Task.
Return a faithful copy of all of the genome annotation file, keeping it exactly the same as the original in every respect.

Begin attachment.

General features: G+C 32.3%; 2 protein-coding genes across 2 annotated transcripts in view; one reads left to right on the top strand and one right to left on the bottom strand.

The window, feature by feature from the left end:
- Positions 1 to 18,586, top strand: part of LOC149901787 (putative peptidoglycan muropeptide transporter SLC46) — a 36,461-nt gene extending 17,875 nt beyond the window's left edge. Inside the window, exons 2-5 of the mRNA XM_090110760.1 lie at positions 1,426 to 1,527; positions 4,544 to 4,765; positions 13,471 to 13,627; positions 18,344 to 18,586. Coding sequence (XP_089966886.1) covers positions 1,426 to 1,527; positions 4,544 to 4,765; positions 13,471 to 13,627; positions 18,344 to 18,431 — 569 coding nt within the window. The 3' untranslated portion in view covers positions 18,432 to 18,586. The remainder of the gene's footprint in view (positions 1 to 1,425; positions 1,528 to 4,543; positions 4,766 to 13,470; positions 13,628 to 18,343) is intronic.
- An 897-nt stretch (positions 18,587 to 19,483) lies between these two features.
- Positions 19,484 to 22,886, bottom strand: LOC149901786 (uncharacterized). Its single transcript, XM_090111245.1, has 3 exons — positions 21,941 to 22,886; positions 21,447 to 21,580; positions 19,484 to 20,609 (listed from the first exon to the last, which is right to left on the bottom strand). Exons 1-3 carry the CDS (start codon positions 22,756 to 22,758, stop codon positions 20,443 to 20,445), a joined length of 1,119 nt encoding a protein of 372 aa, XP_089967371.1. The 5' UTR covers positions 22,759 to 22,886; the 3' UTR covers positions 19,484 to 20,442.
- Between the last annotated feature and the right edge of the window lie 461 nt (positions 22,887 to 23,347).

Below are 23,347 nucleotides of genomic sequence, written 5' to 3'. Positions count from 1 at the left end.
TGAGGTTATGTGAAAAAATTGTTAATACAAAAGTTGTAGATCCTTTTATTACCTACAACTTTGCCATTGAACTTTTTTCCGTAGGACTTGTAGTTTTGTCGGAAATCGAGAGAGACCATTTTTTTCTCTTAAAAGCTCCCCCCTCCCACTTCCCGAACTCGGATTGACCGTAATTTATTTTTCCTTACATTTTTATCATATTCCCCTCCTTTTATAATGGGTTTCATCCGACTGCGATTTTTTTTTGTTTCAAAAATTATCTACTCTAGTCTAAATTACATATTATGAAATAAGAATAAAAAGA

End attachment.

General features: G+C 32.3%; 2 protein-coding genes across 2 annotated transcripts in view; one reads left to right on the top strand and one right to left on the bottom strand.

The window, feature by feature from the left end:
- Positions 1 to 18,586, top strand: part of LOC149901787 (putative peptidoglycan muropeptide transporter SLC46) — a 36,461-nt gene extending 17,875 nt beyond the window's left edge. Inside the window, exons 2-5 of the mRNA XM_090110760.1 lie at positions 1,426 to 1,527; positions 4,544 to 4,765; positions 13,471 to 13,627; positions 18,344 to 18,586. Coding sequence (XP_089966886.1) covers positions 1,426 to 1,527; positions 4,544 to 4,765; positions 13,471 to 13,627; positions 18,344 to 18,431 — 569 coding nt within the window. The 3' untranslated portion in view covers positions 18,432 to 18,586. The remainder of the gene's footprint in view (positions 1 to 1,425; positions 1,528 to 4,543; positions 4,766 to 13,470; positions 13,628 to 18,343) is intronic.
- An 897-nt stretch (positions 18,587 to 19,483) lies between these two features.
- Positions 19,484 to 22,886, bottom strand: LOC149901786 (uncharacterized). Its single transcript, XM_090111245.1, has 3 exons — positions 21,941 to 22,886; positions 21,447 to 21,580; positions 19,484 to 20,609 (listed from the first exon to the last, which is right to left on the bottom strand). Exons 1-3 carry the CDS (start codon positions 22,756 to 22,758, stop codon positions 20,443 to 20,445), a joined length of 1,119 nt encoding a protein of 372 aa, XP_089967371.1. The 5' UTR covers positions 22,759 to 22,886; the 3' UTR covers positions 19,484 to 20,442.
- Between the last annotated feature and the right edge of the window lie 461 nt (positions 22,887 to 23,347).

Below are 23,347 nucleotides of genomic sequence, written 5' to 3'. Positions count from 1 at the left end.
TGAGGTTATGTGAAAAAATTGTTAATACAAAAGTTGTAGATCCTTTTATTACCTACAACTTTGCCATTGAACTTTTTTCCGTAGGACTTGTAGTTTTGTCGGAAATCGAGAGAGACCATTTTTTTCTCTTAAAAGCTCCCCCCTCCCACTTCCCGAACTCGGATTGACCGTAATTTATTTTTCCTTACATTTTTATCATATTCCCCTCCTTTTATAATGGGTTTCATCCGACTGCGATTTTTTTTTGTTTCAAAAATTATCTACTCTAGTCTAAATTACATATTATGAAATAAGAATAAAAAGA